The years between 2003 and 2008 saw an employment and population boom for New York City. But that didn’t translate into a crush of vehicular traffic.
A report released this week by Bruce Schaller, New York’s deputy transportation commissioner for planning and sustainability, shows that the influx of residents embraced mass transit, as opposed to cars, trucks and SUVs.
According to the New York Times, the study is the first of its kind to analyze the city’s mid-2000s era, which saw New York adding more than 200,000 jobs and 130,000 new residents.
As the Times article points out:
…virtually the entire increase in New Yorkers’ means of transportation during those robust years occurred in mass transit, with a surge in subway, bus and commuter rail riders.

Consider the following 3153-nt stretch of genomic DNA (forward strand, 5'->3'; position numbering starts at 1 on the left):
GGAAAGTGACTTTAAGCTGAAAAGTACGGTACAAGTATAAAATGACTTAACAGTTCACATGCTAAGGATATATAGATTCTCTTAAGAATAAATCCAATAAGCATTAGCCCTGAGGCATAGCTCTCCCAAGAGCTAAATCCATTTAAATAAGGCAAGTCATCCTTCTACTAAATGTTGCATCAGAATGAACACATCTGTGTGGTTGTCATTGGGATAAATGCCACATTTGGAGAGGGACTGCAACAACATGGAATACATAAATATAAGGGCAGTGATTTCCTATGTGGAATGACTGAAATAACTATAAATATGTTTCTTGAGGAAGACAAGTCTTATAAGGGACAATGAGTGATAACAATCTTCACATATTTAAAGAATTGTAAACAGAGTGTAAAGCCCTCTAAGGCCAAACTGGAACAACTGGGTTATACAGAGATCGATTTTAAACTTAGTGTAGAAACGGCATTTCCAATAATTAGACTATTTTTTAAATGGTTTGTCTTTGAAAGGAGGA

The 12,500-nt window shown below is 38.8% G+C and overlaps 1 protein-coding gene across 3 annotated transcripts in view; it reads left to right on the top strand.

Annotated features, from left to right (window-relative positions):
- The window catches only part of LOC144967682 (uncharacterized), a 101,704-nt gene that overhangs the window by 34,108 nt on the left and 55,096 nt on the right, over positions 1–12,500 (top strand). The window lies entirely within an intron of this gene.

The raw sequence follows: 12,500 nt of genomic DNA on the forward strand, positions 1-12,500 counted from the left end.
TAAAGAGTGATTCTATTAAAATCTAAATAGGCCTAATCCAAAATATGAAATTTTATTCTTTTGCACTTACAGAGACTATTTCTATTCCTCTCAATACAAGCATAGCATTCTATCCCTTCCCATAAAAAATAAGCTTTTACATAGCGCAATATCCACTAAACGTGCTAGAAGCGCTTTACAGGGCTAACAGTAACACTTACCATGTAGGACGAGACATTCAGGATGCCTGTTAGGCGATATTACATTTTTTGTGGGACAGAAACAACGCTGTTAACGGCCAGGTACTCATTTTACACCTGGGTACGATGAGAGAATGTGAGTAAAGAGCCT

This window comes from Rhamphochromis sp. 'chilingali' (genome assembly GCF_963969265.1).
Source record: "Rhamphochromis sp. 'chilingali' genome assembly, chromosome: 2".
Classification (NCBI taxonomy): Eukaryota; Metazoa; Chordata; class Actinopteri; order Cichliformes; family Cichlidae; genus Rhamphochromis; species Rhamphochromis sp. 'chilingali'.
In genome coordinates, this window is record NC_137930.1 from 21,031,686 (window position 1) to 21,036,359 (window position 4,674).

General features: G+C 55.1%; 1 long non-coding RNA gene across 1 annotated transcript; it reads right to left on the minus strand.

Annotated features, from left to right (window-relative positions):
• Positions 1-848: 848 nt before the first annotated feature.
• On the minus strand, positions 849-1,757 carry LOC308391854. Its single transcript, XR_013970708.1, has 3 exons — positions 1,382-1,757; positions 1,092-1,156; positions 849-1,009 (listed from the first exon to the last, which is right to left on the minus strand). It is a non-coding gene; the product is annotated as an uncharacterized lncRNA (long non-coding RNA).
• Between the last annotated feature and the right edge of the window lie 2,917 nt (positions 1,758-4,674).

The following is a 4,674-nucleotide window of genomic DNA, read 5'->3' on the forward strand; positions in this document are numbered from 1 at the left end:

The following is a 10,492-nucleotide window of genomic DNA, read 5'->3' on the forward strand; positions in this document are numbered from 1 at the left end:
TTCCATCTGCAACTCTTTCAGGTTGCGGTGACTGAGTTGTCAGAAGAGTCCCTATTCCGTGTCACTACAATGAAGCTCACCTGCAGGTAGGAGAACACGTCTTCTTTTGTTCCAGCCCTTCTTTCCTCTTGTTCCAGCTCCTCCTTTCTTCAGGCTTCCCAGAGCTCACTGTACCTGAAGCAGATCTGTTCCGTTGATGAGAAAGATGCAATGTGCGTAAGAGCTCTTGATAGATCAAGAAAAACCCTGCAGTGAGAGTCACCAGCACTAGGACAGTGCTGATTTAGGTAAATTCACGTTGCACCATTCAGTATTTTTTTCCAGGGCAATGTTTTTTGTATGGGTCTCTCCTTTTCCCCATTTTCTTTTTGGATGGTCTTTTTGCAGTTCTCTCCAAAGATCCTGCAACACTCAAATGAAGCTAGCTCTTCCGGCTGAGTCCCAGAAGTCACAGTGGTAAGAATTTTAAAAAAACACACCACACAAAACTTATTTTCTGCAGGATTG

The city’s sprawling public transportation system was able to handle such a surge because of vast improvements in service in recent years, Mr. Schaller said, as well as the advent of the MetroCard, which made using the system more efficient. A steep drop in crime made people more willing to use the system, and the construction of housing in areas well served by subways also brought in many more riders.